Can I ask a very personal question? Are there no black mothers or Hispanic mothers or Asian mothers capable of caring for and raising a black child in America? Yes, I said it. And in today’s feature piece, “White Moms: Are They Better at Raising Black Children?” I ask the question so many of us thought when we saw the People magazine cover with Sandra Bullock proudly hoisting a black child in the air. Well, at least she adopted an American child my Facebook friends declared. Not like Angelina Jolie or Madonna. Can you believe those ladies? A black child from Africa? Once considered “cultural genocide” for the child (think Losing Isaiah), black/white adoptions have since gained acceptance in the white community and have a new found celebrity in actresses like Sandra Bullock and particularly in the film The Blind Side. But does that make it right? “Bullock’s case shows, a white celebrity adopting a black child raises questions as well as suspicions. Why do they want a black baby as opposed to a white one, when there are also white kids who are up for adoption?” asks Lola Adesioye on the site Black Voices. “Are they buying in to the idea that poor black children must be saved by altruistic white people? Or in the case of celebrities, is a black child just another accessory or another save-the-world mission that they embark on in between movies?”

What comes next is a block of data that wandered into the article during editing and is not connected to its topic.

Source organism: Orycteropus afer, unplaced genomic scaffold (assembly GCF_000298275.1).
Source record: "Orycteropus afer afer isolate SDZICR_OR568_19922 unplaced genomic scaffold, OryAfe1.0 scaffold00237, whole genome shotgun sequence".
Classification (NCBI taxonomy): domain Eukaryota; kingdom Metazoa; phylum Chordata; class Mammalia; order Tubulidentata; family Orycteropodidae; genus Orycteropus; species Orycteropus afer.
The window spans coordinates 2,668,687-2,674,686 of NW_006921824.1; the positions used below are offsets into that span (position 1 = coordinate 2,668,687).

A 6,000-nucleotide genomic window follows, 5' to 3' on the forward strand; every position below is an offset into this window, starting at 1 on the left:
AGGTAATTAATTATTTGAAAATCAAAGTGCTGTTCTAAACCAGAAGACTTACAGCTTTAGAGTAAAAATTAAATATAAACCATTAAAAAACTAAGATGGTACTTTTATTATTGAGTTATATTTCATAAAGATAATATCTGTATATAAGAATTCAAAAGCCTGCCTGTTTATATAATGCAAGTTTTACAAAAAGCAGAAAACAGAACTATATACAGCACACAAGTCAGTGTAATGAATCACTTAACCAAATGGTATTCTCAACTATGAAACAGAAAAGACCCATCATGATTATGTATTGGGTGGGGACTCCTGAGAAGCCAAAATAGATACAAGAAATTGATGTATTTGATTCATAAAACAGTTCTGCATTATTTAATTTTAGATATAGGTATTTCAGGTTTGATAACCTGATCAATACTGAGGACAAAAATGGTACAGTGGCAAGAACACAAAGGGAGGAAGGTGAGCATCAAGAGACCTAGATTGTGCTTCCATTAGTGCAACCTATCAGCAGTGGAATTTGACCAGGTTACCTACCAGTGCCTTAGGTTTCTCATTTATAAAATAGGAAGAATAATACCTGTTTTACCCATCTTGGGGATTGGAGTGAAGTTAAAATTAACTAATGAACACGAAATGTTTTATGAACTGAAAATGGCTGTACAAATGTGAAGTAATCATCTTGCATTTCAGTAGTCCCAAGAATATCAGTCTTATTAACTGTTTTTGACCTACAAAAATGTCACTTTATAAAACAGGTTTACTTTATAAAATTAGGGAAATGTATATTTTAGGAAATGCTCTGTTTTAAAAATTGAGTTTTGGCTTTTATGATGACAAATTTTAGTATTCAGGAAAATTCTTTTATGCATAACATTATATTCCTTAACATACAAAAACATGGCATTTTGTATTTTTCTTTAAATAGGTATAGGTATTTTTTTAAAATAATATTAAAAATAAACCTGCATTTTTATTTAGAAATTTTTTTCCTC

The white savior claim may be true (or untrue) for celebrities but what about normal people? Like the Tuohy family, the subject of The Blind Side or, more recently, the Hill family of West Dallas recently featured in The Dallas Morning News. The Hills, a white couple, have four white children and are raising two inner city black teen boys (with the consent of their parents). Melissa Hill, or MaMelissa or Lady M, is a sorority sister, raised in a privileged area of Houston and her husband, Trey, was raised in Highland Park. Trey decided to join the ministry and moved the family to West Dallas. He founded the ministry Mercy Street Dallas which is where Melissa first met Darius and Deandre. The brothers previously lived in a crowded apartment with seven other people in West Dallas. Their biological parents have an informal arrangement with the Hills. (You can read more of their story here). It seems to me the thing these white families are giving their black children is a sense of stability, education, knowledge, love and support. And most importantly, the financial means to access things like private tutors, good schools, access and experience (college, the working world). But isn’t that enough? Isn’t that what’s important? Maybe. But why aren’t other black families doing this? Or Asian families? Or Hispanic families? Why aren’t other mixed families being heralded on the cover of People magazine or in movies? And while we may praise the Tuohys and Hills and Bullock we aren’t acknowledging what these mixed families cannot provide. They cannot give their children culture. They cannot give their children the black experience in the way my parents could never give me the sense of being Mexicana. They cannot give their children family and racial history. They cannot give their children that feeling you get when you sit with your daughter and braid her hair or when your father blares canciones when he picks you up from school. And they cannot overlook the fact that at every family reunion and in ever family portrait someone is always sticking out—I know this from experience! I’m not saying adoption is wrong. Let’s face it. The alternative children face in the foster care system or out on the street or in a crowded West Dallas apartment is much worse, but don’t over credit love and hugs and discount the importance of identity and belonging in the process.